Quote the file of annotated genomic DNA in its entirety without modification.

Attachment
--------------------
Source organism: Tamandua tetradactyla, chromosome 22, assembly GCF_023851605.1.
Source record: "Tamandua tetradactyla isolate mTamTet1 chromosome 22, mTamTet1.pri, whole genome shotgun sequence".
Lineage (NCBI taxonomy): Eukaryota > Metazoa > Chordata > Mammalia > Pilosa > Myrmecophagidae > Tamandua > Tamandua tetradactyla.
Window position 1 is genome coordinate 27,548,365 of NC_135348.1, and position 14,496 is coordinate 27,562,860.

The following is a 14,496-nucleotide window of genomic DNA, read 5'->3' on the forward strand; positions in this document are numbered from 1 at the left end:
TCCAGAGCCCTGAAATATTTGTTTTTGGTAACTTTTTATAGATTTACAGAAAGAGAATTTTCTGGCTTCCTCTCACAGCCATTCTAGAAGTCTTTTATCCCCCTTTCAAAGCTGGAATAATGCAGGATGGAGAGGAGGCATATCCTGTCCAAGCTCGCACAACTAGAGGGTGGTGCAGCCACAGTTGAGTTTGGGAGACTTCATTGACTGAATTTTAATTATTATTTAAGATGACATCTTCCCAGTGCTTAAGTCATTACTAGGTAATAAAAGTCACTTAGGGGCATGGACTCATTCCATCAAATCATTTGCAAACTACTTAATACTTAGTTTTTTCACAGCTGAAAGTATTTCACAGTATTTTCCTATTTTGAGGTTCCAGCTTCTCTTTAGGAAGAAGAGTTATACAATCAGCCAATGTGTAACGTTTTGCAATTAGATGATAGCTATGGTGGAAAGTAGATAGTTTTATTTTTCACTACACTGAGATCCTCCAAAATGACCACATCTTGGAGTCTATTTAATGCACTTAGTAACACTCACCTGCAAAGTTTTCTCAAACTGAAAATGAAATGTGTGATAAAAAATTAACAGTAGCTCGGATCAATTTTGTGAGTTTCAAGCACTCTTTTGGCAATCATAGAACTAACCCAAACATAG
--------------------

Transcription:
Source organism: Tamandua tetradactyla, chromosome 22, assembly GCF_023851605.1.
Source record: "Tamandua tetradactyla isolate mTamTet1 chromosome 22, mTamTet1.pri, whole genome shotgun sequence".
Lineage (NCBI taxonomy): Eukaryota > Metazoa > Chordata > Mammalia > Pilosa > Myrmecophagidae > Tamandua > Tamandua tetradactyla.
Window position 1 is genome coordinate 27,548,365 of NC_135348.1, and position 14,496 is coordinate 27,562,860.

The following is a 14,496-nucleotide window of genomic DNA, read 5'->3' on the forward strand; positions in this document are numbered from 1 at the left end:
TCCAGAGCCCTGAAATATTTGTTTTTGGTAACTTTTTATAGATTTACAGAAAGAGAATTTTCTGGCTTCCTCTCACAGCCATTCTAGAAGTCTTTTATCCCCCTTTCAAAGCTGGAATAATGCAGGATGGAGAGGAGGCATATCCTGTCCAAGCTCGCACAACTAGAGGGTGGTGCAGCCACAGTTGAGTTTGGGAGACTTCATTGACTGAATTTTAATTATTATTTAAGATGACATCTTCCCAGTGCTTAAGTCATTACTAGGTAATAAAAGTCACTTAGGGGCATGGACTCATTCCATCAAATCATTTGCAAACTACTTAATACTTAGTTTTTTCACAGCTGAAAGTATTTCACAGTATTTTCCTATTTTGAGGTTCCAGCTTCTCTTTAGGAAGAAGAGTTATACAATCAGCCAATGTGTAACGTTTTGCAATTAGATGATAGCTATGGTGGAAAGTAGATAGTTTTATTTTTCACTACACTGAGATCCTCCAAAATGACCACATCTTGGAGTCTATTTAATGCACTTAGTAACACTCACCTGCAAAGTTTTCTCAAACTGAAAATGAAATGTGTGATAAAAAATTAACAGTAGCTCGGATCAATTTTGTGAGTTTCAAGCACTCTTTTGGCAATCATAGAACTAACCCAAACATAG